My letter to Obama.
The educational historian Diane Ravitch asked us all to send a letter to President Obama on October 17th.
Dear President Obama,
I retired from teaching on June 8, 2012.
I started my teaching career at the age of 38 in 1984.
My teaching career took me from A Nation at Risk to the Race to the Top.
You are a person who works in what I know to be an atmosphere of constant crises. And so I wonder how do you think that feels when it is children and teachers working in that kind of atmosphere? Not a world leader. Not a head of state. But six and seven-year olds. And the adults who are charged with teaching and caring for them, working in a constant atmosphere of crisis.
Years ago when I would meet folks for the first time and told them I was a K-5 Art teacher I would get a smile. They would tell me how much fun I must have doing what I do. And if their interest went beyond small talk, they would ask me about issues of teaching and learning.
Now, when I meet people for the first time and tell them what I spent my career doing, they often get agitated. They question me about contracts, tenure, pensions and worst of all, test scores.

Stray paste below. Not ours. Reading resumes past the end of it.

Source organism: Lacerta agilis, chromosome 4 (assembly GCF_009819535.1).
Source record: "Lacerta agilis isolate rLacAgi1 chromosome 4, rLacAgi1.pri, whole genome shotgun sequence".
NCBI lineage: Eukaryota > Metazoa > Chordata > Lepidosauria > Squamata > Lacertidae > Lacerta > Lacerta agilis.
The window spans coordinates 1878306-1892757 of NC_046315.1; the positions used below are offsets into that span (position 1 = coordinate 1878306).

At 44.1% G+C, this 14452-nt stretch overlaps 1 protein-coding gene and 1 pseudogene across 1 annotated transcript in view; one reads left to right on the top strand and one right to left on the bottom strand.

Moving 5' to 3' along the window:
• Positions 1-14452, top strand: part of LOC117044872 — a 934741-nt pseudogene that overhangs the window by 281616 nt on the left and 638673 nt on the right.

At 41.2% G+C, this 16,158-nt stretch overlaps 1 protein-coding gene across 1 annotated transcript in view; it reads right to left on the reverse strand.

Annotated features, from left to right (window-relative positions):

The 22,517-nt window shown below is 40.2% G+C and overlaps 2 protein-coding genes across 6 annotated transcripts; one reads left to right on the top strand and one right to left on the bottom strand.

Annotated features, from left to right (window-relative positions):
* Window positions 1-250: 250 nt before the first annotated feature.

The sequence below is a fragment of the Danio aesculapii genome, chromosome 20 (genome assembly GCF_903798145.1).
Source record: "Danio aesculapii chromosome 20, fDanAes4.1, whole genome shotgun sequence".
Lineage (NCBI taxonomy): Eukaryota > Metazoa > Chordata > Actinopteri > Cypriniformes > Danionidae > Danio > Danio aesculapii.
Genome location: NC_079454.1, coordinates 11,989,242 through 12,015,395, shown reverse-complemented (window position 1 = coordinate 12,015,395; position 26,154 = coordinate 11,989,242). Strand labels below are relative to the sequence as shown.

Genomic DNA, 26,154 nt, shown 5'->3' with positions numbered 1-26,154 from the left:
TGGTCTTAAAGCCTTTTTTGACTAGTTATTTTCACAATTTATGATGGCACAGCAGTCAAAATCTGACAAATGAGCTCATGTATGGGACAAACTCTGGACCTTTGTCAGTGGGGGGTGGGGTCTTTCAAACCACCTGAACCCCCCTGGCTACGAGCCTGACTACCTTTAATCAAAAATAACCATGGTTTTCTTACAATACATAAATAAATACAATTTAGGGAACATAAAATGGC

Test scores, for goodness sakes. They ask a K-5 Art teacher about test scores!
In 2008, as I stood in Grant Park in Chicago on that wonderful November evening, cheering as the news of your election washed over the crowd, I danced with my wife to Stevie Wonder.
“Here I am, baby. Signed, sealed, delivered, I’m yours!”
I admit that a change in education policy was not the first thing I thought of that night.
But as the transition period came upon us and you turned the Department of Education over to Arne Duncan, I was concerned. I had experience with Arne Duncan here in Chicago. It was not a good experience.
Nothing has happened over the past four years that changed or even eased my concern.
From A Nation at Risk to The Race to the Top, the atmosphere in schools and classrooms have only gotten worse for both students and teachers. A constant sense of crisis and teaching demands that are totally disconnected from the reality of neighborhoods, of poverty, of cutbacks and school closings.
I look forward to a change in the direction of American education over the next four years. I encourage a change in who heads the Department of Education. And I encourage a change in policies and directives.
My biggest fear is that regardless of who is elected, there will be no change for the better when it comes to federal education policies.
Park Ridge Community School District, Retired